Belgium asks residents to quit Liege's flood-threatened riverfront
Authorities in the Belgian city of Liege on Thursday urged residents to evacuate neighbourhoods on the Meuse river as several days of heavy rains threatened historic flooding.
The city authorities "ask the inhabitants of Liege who still have the possibility to evacuate to do so," a statement said, adding that waters could rise another 1.5 metres (five feet) in the coming hours from their current levels.
"If evacuation is no longer possible, citizens are advised to go upstairs and not to take any risks," the statement added.
"The crisis situation is exceptional and solidarity must prevail," they said.
The Meuse, or Maas in Dutch, is one of northwestern Europe's major waterways with streams and tributaries flowing down from much of southern Belgium, including the hilly Ardennes region.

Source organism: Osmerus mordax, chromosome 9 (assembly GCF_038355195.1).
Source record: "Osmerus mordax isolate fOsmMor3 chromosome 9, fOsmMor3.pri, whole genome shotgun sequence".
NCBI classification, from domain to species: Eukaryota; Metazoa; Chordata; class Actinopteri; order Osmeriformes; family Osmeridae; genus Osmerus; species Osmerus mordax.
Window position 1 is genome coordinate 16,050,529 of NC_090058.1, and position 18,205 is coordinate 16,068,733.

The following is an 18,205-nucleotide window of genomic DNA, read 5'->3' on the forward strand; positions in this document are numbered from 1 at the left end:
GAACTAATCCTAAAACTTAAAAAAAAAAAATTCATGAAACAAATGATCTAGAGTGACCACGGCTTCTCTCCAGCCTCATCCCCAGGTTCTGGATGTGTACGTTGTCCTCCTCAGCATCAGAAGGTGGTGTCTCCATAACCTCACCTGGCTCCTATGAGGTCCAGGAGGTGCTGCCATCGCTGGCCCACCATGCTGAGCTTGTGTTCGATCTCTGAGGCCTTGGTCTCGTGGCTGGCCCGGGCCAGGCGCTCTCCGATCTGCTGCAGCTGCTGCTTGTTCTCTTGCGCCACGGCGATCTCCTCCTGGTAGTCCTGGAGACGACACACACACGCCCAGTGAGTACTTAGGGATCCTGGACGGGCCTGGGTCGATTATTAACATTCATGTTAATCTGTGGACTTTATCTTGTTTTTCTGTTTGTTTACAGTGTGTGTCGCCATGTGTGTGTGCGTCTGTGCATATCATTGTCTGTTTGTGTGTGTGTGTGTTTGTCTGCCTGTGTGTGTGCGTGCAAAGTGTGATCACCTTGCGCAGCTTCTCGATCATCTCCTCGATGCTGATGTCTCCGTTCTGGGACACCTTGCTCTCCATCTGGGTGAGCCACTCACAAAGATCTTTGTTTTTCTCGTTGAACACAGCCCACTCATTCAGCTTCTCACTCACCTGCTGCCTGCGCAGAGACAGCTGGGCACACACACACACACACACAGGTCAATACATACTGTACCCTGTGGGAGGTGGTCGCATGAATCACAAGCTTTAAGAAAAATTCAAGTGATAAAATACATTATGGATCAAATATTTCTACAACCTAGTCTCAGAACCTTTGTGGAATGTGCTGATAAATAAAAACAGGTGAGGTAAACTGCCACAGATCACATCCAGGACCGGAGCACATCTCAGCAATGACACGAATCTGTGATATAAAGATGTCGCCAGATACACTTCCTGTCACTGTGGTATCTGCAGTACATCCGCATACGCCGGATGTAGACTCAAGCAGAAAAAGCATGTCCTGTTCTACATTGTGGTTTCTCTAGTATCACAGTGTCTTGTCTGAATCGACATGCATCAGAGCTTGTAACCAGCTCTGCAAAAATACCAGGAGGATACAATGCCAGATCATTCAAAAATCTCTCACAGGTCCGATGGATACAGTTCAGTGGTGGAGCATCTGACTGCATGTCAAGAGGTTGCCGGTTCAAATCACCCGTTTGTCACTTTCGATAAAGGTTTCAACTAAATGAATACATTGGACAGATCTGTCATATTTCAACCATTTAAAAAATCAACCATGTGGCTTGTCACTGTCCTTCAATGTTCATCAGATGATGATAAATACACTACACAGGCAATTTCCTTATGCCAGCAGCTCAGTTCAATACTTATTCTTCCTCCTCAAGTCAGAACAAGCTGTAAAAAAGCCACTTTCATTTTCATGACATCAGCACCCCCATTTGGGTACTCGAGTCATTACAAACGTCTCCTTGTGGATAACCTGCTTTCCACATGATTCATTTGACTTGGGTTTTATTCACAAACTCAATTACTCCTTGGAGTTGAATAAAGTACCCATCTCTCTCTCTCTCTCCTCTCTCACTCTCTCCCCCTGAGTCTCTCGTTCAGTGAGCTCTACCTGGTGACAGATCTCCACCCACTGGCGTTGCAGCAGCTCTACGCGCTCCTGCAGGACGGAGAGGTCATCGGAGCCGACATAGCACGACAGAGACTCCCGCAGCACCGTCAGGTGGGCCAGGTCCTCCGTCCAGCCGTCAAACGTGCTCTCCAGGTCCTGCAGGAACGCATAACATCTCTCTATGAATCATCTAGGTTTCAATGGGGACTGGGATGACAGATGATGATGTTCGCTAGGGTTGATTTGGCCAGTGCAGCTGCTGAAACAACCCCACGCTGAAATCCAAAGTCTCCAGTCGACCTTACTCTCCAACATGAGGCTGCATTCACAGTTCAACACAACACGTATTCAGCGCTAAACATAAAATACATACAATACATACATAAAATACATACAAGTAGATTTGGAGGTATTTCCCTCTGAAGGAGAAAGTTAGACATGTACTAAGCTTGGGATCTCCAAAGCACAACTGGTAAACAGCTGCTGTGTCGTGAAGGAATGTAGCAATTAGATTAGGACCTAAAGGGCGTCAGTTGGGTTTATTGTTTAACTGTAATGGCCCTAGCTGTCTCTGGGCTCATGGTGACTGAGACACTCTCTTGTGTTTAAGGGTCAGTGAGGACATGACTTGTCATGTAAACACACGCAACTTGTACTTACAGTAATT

These rivers, in particular the Ourthe and the Vesdre, have seen their flow increase enormously with the torrential rains of recent days.
Liege, with a population of around 200,000, is the fourth most populous city in Belgium and is just 40 kilometres (24 miles) from Germany, where the floods have killed at least 42 people.
"The flooding is going to be very dangerous in Liege itself," the president of the Walloon region. Elio Di Rupo, told the regional parliament on Thursday.
The towns bordering these rivers in the regions of Liege and Verviers have been under water since Wednesday, notably Theux, Pepinster and the spa town of Spa.
According to the Belgian media, at least six people died in the country as a result of the floods, including four in the eastern district of Verviers alone. Thousands of people may have to be relocated.